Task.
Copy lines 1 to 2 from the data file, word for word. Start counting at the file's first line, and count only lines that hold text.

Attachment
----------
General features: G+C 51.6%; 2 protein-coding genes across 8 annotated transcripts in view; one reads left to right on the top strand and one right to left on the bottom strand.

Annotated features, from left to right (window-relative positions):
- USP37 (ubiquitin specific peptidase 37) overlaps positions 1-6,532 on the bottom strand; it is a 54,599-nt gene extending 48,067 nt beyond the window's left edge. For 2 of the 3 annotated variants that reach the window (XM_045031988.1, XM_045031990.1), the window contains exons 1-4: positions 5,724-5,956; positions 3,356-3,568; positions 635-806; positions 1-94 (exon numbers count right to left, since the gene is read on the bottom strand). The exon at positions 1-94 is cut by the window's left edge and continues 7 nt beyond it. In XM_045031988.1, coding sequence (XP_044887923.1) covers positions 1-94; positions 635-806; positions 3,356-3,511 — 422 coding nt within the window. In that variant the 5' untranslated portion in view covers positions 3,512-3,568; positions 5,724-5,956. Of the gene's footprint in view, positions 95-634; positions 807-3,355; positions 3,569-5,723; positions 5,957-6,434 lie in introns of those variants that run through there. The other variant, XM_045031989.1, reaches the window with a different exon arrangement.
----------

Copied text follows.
General features: G+C 51.6%; 2 protein-coding genes across 8 annotated transcripts in view; one reads left to right on the top strand and one right to left on the bottom strand.

Annotated features, from left to right (window-relative positions):